Andrey Zvyagintsev’s Loveless is an immaculate, sharp, powerful drama set in contemporary Russia. True to its name, the film is a bleak tale of dispirited couple Zhenya (Maryana Spivak) and Boris (Alexey Rozin) whose love for each other and for their twelve-year-old son Alyosha (Natvey Novikov) has been replaced by resentment and recriminations that leave them selfish and blind to his suffering. Loveless seamlessly blends themes of nationalism, consumerism, and orthodox Christianity, while depicting the effects they have on contemporary relationships, in which love has become a disposable commodity.
With an exhilarating performance from the young Novikov, Loveless is littered with heart-wrenching scenes that show Alyosha as an expandable souvenir from an unlucky marriage, that neither Zhenya nor Boris have space for in their brand new, and yet untainted, lives. This is until, after witnessing one of their fights, Alyosha disappears.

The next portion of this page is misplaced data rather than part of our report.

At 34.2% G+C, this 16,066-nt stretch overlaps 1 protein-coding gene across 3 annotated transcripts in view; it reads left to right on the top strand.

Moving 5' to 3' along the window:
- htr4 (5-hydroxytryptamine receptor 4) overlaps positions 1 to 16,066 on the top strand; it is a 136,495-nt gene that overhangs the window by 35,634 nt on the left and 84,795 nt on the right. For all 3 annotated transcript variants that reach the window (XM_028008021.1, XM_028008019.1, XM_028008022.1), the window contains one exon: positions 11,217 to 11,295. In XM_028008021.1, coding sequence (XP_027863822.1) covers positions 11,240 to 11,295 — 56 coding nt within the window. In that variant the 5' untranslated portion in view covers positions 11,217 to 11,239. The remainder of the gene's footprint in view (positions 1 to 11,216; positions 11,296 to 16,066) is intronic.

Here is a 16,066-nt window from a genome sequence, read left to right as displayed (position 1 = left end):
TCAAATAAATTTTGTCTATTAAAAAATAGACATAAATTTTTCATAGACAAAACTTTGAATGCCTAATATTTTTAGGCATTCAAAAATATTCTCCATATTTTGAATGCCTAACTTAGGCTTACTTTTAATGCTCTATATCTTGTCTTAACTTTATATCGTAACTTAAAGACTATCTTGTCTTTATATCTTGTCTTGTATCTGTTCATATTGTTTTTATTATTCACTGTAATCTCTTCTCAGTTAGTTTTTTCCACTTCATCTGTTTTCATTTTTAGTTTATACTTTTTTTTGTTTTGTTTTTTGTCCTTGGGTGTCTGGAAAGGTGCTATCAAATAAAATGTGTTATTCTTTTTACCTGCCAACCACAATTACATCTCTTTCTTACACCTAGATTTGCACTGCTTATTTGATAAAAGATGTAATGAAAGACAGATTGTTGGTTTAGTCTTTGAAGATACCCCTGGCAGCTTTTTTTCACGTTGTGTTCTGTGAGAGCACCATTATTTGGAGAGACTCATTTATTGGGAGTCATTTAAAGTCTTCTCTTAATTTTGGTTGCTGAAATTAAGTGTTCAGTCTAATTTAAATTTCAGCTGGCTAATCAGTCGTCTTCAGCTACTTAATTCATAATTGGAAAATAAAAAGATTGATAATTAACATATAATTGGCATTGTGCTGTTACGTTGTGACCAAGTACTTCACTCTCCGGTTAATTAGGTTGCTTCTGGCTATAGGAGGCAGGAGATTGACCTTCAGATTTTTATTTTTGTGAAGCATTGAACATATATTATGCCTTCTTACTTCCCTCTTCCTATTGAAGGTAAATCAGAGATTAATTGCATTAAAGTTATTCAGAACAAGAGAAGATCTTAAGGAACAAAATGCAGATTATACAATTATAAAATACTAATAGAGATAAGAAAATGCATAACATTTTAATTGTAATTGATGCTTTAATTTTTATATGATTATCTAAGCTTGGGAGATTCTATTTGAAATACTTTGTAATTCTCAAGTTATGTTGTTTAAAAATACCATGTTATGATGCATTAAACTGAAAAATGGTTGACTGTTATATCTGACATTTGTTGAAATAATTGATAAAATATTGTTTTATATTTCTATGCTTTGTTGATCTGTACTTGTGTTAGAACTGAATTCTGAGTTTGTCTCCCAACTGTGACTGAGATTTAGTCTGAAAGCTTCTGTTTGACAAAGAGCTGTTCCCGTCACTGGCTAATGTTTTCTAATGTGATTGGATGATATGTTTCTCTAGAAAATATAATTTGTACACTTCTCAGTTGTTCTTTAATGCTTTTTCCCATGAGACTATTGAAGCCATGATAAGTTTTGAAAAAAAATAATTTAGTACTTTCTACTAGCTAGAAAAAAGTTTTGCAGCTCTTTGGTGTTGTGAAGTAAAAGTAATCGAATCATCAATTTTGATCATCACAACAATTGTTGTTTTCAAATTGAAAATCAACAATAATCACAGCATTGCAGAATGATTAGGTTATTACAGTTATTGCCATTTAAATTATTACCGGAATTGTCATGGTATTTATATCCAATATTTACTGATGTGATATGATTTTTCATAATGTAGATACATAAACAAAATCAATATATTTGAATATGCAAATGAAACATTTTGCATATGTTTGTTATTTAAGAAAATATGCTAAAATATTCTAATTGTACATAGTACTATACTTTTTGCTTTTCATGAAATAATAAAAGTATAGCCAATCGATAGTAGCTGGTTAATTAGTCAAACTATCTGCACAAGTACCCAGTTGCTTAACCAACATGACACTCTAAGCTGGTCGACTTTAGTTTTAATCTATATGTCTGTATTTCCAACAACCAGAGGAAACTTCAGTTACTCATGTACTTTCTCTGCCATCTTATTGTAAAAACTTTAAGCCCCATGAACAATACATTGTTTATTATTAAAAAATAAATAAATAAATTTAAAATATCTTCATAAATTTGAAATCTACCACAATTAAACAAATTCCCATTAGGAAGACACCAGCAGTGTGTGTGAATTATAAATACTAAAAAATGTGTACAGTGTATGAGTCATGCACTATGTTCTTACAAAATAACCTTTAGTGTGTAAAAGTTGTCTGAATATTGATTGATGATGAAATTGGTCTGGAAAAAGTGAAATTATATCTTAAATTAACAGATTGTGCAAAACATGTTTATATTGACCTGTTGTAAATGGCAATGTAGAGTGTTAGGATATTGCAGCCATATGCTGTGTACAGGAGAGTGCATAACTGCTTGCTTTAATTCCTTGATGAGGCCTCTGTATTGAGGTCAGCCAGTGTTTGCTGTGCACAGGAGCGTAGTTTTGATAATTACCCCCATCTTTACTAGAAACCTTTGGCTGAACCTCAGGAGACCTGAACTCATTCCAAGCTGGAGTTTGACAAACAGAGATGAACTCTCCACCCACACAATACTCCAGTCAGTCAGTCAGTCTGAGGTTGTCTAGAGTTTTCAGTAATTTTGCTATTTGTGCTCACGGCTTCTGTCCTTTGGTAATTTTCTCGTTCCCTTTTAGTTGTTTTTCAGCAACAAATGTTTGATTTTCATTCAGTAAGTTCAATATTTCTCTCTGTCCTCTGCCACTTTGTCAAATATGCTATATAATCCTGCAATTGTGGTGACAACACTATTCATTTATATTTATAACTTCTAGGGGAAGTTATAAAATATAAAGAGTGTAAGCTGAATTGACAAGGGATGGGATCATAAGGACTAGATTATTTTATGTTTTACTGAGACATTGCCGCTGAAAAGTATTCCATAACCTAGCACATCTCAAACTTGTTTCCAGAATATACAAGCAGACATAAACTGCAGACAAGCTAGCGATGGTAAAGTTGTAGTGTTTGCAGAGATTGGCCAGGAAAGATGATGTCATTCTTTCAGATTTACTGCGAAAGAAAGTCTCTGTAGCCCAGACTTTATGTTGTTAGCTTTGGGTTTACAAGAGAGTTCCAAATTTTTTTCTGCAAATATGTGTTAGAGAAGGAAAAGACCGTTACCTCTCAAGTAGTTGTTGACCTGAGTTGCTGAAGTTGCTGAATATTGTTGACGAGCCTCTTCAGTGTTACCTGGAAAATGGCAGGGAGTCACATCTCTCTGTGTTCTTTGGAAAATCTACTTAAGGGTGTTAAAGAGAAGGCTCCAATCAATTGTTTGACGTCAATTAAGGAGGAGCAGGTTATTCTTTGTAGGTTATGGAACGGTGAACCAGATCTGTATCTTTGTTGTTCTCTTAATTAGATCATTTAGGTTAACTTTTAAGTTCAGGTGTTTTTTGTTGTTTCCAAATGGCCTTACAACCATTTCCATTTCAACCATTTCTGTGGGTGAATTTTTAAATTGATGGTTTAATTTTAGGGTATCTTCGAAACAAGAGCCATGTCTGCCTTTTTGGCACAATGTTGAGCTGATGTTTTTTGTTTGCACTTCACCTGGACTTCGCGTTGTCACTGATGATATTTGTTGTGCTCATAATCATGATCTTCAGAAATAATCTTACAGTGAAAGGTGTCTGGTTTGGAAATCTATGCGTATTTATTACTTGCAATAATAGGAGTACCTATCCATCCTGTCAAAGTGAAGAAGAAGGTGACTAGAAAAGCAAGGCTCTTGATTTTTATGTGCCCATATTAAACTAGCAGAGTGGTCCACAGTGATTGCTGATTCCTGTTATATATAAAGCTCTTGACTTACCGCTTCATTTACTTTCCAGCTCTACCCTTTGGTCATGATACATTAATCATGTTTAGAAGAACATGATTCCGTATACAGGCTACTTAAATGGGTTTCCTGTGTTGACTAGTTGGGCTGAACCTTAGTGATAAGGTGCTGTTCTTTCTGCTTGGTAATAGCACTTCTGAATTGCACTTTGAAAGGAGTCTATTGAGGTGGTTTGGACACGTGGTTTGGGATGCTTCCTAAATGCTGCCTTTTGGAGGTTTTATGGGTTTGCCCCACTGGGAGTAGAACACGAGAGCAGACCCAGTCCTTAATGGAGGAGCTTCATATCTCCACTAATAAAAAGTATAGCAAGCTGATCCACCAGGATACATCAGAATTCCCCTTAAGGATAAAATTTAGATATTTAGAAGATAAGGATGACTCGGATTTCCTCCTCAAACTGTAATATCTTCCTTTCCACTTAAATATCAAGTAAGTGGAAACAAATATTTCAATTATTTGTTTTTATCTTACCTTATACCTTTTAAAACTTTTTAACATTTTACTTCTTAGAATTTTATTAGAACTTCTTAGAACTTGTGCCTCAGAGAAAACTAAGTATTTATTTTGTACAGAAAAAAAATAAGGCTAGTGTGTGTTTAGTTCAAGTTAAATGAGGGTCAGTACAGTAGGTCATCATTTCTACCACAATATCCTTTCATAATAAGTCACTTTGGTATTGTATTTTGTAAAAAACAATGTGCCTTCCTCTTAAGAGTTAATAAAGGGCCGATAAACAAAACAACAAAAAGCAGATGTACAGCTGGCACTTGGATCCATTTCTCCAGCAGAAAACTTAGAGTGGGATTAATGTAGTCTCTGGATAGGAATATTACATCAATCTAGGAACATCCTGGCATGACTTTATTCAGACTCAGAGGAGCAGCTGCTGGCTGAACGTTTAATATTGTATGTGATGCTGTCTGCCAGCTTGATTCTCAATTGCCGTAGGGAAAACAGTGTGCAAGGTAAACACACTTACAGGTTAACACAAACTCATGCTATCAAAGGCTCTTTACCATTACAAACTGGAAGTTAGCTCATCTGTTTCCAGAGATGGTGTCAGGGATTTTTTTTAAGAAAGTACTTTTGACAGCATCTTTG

The cinematography and setting emphasise the film’s title, as well as the characters that inhabit its world. From chiaroscuro lighting, typical for noir films, to eerie shots of icy landscapes, the world presented to us is barren; far from the poetic imagery of a nurturing Mother Earth. Zvyagintsev does not offer us a glimpse of hope in any frame, but rather complements each element of the film through an exaggerated despondency. In short, the word “loveless” seeps from every corner of the film. It is not this, however, that makes the film so spectacular, but rather the understanding, or perhaps even sympathy, that a viewer can experience for the parents, who are so deeply flawed. With a marriage resulting from an unplanned pregnancy, Alyosha’s character is largely symbolic, questioning the archaic idea that a new life is always a blessing and that children are the essence and the glue of a family.
Through this beautifully sombre story Zvyagintsev explores and questions societal beliefs and ideals of parenthood, and the bond between parents and their children. Is the love a parent holds for their child really something so pure and instinctive?